Presidents squeak by on $200,000 a year
Excuse us while we shed some crocodile tears over the sad state of pay for university presidents in Nevada.
According to a study commissioned by the University and Community College System, Nevada’s university presidents fall about $30,000 short of the average at 26 universities in the West.
Carol Harter makes $209,038 at the University of Nevada, Las Vegas and John Lilley is paid $206,960 annually at Reno. Both get $31,000 a year for housing, car and expenses.
First, let us say $200,000-plus a year is still a handsome wage, especially for someone who doesn’t have housing and car expenses.
Second, we have to point out how much we detest these surveys of “average” government employee pay. The obvious flaw is that if Nevada raises the salaries of its university presidents, everyone else in the survey suddenly falls that much farther behind the “average.” If they catch up — ouch — Nevada is lagging again.
Third, did the survey take into account the cost of living? There’s a difference between Alaska, Hawaii, North Dakota and Wyoming. A salary survey probably would also show the salary of the janitor who sweeps out the president’s office is higher on Oahu than in Minot.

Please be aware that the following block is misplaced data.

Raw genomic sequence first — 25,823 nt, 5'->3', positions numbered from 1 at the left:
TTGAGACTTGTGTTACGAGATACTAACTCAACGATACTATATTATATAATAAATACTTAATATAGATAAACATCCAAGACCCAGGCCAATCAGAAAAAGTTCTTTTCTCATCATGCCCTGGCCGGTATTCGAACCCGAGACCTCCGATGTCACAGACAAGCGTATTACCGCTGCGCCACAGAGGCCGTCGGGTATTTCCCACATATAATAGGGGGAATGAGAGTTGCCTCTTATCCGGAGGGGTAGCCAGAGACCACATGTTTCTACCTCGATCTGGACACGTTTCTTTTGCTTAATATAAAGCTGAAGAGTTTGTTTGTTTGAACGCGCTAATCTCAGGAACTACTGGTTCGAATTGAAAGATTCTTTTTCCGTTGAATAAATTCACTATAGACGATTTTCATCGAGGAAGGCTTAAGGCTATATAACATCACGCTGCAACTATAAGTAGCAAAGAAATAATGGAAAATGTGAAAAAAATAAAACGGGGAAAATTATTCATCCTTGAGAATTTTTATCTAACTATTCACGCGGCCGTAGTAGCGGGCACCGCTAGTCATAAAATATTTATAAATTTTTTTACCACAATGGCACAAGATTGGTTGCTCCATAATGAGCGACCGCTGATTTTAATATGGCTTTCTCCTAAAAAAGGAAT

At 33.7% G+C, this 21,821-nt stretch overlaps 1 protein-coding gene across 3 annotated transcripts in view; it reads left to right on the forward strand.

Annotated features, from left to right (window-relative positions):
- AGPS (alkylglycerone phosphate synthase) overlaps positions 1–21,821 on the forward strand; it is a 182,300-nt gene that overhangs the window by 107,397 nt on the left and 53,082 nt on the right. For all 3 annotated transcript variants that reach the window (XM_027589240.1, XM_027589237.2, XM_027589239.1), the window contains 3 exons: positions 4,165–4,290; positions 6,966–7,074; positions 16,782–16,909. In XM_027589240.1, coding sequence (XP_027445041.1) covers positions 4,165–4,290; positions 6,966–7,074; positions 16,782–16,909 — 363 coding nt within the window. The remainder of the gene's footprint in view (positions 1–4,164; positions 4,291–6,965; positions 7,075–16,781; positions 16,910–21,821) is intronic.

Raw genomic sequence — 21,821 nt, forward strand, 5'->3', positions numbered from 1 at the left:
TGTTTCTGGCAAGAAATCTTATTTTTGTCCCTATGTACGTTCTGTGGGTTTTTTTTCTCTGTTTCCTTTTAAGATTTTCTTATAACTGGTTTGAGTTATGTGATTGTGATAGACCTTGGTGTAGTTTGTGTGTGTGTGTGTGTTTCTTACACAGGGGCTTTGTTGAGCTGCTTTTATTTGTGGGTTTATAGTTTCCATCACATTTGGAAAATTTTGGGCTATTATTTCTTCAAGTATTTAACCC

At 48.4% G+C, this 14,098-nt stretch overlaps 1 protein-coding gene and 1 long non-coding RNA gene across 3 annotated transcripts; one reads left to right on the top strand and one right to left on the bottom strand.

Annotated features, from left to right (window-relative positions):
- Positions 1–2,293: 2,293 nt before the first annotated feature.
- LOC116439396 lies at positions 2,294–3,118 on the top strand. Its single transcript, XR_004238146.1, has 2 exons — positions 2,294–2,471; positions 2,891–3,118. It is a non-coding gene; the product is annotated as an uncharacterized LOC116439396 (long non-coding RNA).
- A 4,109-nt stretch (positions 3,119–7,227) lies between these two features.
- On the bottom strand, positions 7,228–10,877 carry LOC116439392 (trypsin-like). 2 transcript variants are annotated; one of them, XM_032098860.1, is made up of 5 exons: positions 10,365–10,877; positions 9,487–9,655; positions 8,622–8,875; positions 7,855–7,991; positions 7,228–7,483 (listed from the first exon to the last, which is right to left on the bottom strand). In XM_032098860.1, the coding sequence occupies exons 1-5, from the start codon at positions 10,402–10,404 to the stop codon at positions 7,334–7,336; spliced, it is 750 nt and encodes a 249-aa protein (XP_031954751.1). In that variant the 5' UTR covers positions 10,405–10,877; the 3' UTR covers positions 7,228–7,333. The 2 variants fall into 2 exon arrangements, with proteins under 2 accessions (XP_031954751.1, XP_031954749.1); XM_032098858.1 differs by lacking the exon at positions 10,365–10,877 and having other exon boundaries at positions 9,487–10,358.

In addition, having a private foundation supplement the presidents’ pay — the idea that gave rise to the salary survey — is fraught with potential conflicts.
We’d just as soon not have our leaders of higher education making decisions based on the fact that 15 or 20 percent of their salary is being paid by some corporation, no matter how noble the intent.
If Nevada can’t afford to pay university presidents more, then regents must hire within their budget restraints. If regents believe the salaries should be higher, then put more money in the budget.
The people whose pocket they’re taking money from — students and taxpayers — are the only ones to whom those presidents should be accountable.